So far, the flooding has left between 1,400 and 1,600 people dead and 20 million more people affected by the floods are without proper shelter, food, or clean water to drink.
In a BBC news article discussing flooding in Pakistan, Daniel Toole of UNICEF said, “It is probably the biggest emergency on the planet today.” According to the latest data, 900,000 homes have already been destroyed from the flooding and one-fifth of Pakistan is submerged. Some of the people displaced from their homes are now living in temporary tents or community buildings; others have no place to go and are sleeping under the stars.
The UN Office for Humanitarian Affairs has already identified at least one case of cholera and an additional 36,000 cases of diarrhea. Without clean water to drink, it’s not so much a question of if but when many more people in the flooded region fall ill. According to CNN, the United Nations fears that 6 million people, the majority of whom are children and infants, are in danger of catching diseases that are carried by contaminated water resulting from a shortage of aid money.
How Relief Organizations Are Helping
Here are some global organizations helping with the relief efforts:
The American Red Cross was founded in 1881 and still operates today. It offers humanitarian aid to victims of war-torn areas as well as to victims of natural disasters, both on a local and global scale. So far, the American Red Cross has committed $1 million to families in Pakistan who are affected by the flooding.
Oxfam International is a relief confederation of organizations operating in 99 countries that fight poverty and injustice. So far, Oxfam’s efforts in Pakistan have provided clean water and hot food to 182,000 people. Oxfam has also provided 30 boats used in the evacuation of 80,000 people in flooded regions.
Hidaya Foundation, along with its Pakistani sister organization Hidaya Trust, are currently aiding in four locations in Pakistan with the help of more than 250 employees and volunteers. Since the flooding started, Hidaya has provided more than 64,000 cooked meals, over 80 tents, and over 1,800 clothing packages (along with other items), and those numbers continue to climb.
CCP (Concerned Citizens Society of Pakistan) is a non-partisan organization of volunteers who are committed to establishing the “rule of law” and helping to aid suffering of Pakistanis in any way possible. So far, CCP has donated a combined amount of over 3.5 million rupees (the equivalent of over $40,000 USD) worth of cash, food, tents, and rations. CCP’s short term goals include providing temporary shelter and food to those left homeless. Longer term, CCP’s goal is to raise 25 million rupees (the equivalent of over $291 million USD) by December in an effort to feed, provide medicines for, and clothe 500 families affected by the disaster.
UNHCR (Office of the United Nations High Commissioner for Refugees) was established in 1950 by the United Nations General Assembly to assist with refugee-related issues. UNHCR has already begun to airlift supplies such as tents and mosquito nets to help flood victims.
Why You Should Help
The United Nations has said that the amount of people affected by the Pakistani floods could be more than the total number of people affected by the 2004 Indian Ocean tsunami, the 2005 earthquake in Kashmir, and the 2010 earthquake in Haiti — combined.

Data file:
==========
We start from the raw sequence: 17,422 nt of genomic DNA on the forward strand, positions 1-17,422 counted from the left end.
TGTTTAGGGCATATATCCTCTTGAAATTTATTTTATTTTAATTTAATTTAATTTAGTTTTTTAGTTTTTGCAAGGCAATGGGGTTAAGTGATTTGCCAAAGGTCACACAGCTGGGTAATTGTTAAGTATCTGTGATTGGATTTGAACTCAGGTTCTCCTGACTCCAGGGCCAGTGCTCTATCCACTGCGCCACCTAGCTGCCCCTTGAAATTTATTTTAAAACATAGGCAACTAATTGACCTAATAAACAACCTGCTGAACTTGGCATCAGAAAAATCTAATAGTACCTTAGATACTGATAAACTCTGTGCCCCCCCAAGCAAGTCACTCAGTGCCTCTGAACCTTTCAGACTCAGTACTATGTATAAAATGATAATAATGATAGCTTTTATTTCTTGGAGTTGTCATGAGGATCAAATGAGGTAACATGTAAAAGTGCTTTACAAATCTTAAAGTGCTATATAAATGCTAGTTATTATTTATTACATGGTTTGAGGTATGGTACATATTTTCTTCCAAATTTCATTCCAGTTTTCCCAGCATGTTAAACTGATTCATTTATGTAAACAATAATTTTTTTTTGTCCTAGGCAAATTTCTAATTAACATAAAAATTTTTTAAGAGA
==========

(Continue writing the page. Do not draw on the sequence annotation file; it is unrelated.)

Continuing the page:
Homes weren’t the only things washed away or ruined by the flood. According to a BBC news article, the Crops Protection Association estimated the cotton crop loss at $1.8 billion. Agriculture officials estimate that another 17 million acres of farmland are submerged. Roads, bridges, and power and communication lines have also been damaged or washed away.
“Two million dollars are needed every day to provide water – this is not sustainable. We don’t have two million dollars a day,” UNICEF’s regional director, Daniel Toole, told BBC News.
People are suffering, and the region’s monsoon season is only halfway over. Water levels are expected to rise even higher as more rain falls.
How You Can Help
So what can you do? Donate now, and here’s how:
The American Red Cross is a non-profit 501(c)(3) organization. Cash donations are tax deductible (in the United States), and you can donate online. According to the American Red Cross’s website, on average, 91 cents out of every dollar is used on humanitarian services and programs.
Oxfam is a non-profit 501(c)(3). Direct campaigns for the Pakistan floods are being run out of multiple Oxfam locations: Oxfam America, Oxfam Australia, Oxfam GB (Great Britain), Oxfam Germany, Oxfam Hong Kong, Oxfam New Zealand, Oxfam Novib (Netherlands), Oxfam Québec, and Intermon Oxfam (Spain). Visit the Oxfam website for more information on how to donate.
Hidaya Foundation is a non-profit 501(c)(3). All cash (and in-kind donations) are tax deductible (in the United States), and you can donate online. Funds received by Hidaya are wire transferred to Pakistan and go towards four programs and 30 projects. According to the Hidaya’s website, none of its funds are given to government agencies, and less than 2 percent of those funds are given to other non-profit organizations that help Hidaya.
CCP accepts monetary donations through direct deposit to a bank or by foreign remittance in USD, GBP, or Euros. Visit the CCP website for more information on how to donate.
UNHCR’s tasks are to protect refugees and resolve worldwide refugee issues. Only 2-3 percent of the UNHCR’s funds come from the United Nations; the remaining funds come from direct contributions. Donate online.
UNICEF is a non-profit 501(c)(3) global organization operating in over 150 countries for the betterment of children in the areas of: “health care, clean water, nutrition, education, emergency relief, and more.” Cash donations are tax deductible (in the United States), and you can donate online.